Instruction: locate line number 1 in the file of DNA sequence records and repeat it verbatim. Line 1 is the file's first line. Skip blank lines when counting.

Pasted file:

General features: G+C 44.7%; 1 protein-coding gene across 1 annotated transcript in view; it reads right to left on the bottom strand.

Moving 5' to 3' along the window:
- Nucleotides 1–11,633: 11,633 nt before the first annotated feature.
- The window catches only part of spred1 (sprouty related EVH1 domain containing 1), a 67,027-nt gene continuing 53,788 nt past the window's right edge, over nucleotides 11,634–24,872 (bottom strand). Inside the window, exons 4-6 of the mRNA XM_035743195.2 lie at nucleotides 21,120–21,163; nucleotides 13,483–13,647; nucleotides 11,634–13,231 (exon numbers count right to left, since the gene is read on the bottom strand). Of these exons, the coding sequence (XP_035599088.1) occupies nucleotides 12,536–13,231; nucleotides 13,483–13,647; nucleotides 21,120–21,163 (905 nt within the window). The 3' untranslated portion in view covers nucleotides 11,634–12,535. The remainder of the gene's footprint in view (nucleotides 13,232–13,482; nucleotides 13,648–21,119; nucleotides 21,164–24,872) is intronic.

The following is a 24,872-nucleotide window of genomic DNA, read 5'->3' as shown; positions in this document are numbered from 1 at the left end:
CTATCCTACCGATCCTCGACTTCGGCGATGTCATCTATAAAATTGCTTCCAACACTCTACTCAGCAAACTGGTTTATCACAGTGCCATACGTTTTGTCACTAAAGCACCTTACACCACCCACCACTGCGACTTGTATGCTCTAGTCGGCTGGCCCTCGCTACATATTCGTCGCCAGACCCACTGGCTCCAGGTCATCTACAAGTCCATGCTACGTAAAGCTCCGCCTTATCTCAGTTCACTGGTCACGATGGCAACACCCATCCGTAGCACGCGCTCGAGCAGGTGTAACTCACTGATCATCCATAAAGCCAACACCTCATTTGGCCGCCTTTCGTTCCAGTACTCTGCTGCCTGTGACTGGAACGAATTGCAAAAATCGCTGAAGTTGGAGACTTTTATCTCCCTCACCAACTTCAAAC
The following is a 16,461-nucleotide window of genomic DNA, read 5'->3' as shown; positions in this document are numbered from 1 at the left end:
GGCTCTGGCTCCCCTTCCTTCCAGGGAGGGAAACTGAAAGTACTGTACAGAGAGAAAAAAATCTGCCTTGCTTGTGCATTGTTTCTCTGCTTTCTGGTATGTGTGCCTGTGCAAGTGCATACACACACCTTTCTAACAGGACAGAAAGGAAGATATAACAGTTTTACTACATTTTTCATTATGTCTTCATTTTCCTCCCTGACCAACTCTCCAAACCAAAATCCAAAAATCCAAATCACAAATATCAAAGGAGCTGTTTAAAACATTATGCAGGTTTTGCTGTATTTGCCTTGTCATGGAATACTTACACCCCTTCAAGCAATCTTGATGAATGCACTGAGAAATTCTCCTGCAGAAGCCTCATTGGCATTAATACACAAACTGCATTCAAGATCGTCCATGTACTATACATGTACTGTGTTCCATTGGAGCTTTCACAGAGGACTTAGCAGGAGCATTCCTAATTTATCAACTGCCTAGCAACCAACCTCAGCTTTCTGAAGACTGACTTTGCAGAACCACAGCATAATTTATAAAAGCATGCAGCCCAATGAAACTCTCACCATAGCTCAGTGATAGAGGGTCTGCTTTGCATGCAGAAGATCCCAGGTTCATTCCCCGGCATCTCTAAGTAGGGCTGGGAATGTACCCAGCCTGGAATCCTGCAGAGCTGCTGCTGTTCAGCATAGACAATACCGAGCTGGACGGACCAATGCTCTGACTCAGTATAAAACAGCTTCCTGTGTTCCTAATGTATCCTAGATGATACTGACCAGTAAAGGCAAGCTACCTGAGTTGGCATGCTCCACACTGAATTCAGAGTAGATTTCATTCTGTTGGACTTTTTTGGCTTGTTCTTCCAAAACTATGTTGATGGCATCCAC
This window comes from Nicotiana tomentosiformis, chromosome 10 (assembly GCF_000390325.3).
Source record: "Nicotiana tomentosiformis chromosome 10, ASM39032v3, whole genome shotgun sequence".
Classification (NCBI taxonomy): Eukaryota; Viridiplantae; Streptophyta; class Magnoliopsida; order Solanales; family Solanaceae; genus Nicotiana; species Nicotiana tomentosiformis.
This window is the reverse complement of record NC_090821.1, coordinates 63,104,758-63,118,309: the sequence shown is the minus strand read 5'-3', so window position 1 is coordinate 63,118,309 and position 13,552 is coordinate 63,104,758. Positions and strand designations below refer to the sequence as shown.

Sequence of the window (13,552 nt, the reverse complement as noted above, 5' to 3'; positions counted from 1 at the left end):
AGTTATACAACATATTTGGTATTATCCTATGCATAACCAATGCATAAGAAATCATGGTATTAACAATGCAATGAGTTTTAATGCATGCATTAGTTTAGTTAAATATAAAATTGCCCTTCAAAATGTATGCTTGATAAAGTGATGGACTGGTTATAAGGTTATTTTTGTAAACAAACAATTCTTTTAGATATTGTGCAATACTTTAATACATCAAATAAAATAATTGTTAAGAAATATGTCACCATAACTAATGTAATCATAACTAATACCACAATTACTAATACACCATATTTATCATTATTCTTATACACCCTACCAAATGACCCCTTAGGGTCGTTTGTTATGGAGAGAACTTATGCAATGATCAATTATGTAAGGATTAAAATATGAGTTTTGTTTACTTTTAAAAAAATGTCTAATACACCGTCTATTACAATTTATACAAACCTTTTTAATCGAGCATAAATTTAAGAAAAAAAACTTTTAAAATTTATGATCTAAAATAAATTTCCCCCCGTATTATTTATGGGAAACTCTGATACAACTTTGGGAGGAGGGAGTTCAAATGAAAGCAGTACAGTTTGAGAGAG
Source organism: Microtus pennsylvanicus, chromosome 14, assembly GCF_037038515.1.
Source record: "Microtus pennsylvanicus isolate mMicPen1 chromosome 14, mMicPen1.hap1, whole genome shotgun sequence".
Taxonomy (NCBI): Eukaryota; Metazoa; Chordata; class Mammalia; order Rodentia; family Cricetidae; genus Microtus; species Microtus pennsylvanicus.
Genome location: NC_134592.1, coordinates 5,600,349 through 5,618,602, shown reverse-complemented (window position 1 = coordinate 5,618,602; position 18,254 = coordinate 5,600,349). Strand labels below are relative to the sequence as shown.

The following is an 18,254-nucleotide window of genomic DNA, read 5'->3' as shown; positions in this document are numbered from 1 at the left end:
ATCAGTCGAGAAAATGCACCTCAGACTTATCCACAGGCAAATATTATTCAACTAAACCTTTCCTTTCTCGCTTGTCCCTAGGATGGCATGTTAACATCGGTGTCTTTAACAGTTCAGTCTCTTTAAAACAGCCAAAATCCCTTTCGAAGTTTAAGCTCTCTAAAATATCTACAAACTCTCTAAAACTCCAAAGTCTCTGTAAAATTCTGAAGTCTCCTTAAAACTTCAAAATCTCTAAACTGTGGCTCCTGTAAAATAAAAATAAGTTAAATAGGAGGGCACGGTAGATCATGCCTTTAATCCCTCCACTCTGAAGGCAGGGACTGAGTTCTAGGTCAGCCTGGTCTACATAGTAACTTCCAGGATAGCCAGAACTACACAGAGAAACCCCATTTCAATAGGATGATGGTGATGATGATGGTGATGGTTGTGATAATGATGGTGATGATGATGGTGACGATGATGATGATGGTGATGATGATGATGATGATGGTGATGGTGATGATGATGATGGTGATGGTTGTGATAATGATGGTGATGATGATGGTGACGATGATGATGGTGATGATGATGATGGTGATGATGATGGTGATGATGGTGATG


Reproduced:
General features: G+C 44.7%; 1 protein-coding gene across 1 annotated transcript in view; it reads right to left on the bottom strand.